The second half of the financial year saw a dramatic fall in assets under management (AUM) at Impax Asset Management, but since the end of September the downward trend has been reversed.
The investment management firm, which focuses on the environmental sectors, said AUM at the end of September stood at £1,896m, up from £1,823m a year earlier but down from £2,362m at the end of March.
The group saw strong net inflows in the first half of the financial year but these were offset by falling equity markets in the second half.
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Things have picked up a bit since the end of the reporting period, with AUM rising to £1,980m at the end of October.
"After a relatively encouraging start, 2011 has proven to be a challenging year for investors. Signs of a faltering economy became more frequent during the year and, from June, political paralysis both in the United States and in the Eurozone undermined confidence in many markets. In this context, Impax has delivered a creditable performance," claimed company chairman, Keith Falconer.
Revenue in the year to September 30th climbed to £20.93m from £15.34m the year before. Profit before tax slumped to £1.72m from £5.18m, as a share-based payment charge took a £3.65m bite out of profits. Investment income was also a lot lower this time round, dropping to £0.17m from £1.20m last year, which further dented profits.
In future, the company expects to receive up to £1.7m of corporation tax benefits to offset the charges relating to its historical share-based inventive schemes.
Diluted basic earnings per share fell to 0.93p from 3.49p last year. Diluted adjusted earnings per share, adjusted to exclude the charge for share schemes satisfied by the issue of primary shares, rose to 3.74p.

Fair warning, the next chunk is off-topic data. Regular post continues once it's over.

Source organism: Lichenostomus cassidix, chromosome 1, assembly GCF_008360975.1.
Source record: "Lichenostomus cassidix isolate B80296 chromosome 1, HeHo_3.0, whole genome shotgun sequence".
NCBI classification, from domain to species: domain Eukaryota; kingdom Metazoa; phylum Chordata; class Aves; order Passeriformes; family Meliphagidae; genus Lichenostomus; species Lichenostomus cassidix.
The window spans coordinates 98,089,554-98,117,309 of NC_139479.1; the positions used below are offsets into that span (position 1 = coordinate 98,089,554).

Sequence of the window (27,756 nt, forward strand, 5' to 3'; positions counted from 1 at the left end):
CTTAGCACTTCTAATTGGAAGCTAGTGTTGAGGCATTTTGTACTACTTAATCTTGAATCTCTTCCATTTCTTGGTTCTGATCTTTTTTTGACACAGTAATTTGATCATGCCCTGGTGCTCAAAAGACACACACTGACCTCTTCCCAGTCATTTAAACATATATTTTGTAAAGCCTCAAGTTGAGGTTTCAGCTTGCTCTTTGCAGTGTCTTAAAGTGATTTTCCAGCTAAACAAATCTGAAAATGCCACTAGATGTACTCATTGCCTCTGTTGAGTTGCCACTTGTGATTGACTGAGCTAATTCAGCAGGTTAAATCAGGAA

At the end of the financial year cash reserves held by operating entities of the group were £20.0m, up from £8.3m a year earlier. The group remained debt free during the reporting period.
The board is recommending a dividend of 0.7p, up from last year's 0.6p.
"At the time of writing, with no visibility on a solution to the Eurozone's debt problems and an on-going impasse in the United States over plans to address the budget deficit, it is difficult to be optimistic about the short-term prospects for equity markets," conceded Impax's chief executive, Ian Simm.
"Evidence continues to build that investments in environmental markets have compelling characteristics, and, with a long track record, a strong and stable investment team and a robust balance sheet, the company should be well positioned, both to withstand short-term headwinds and to expand when market sentiment improves," Simm maintained.
The share price rose 1.5p to 43p on the figures.
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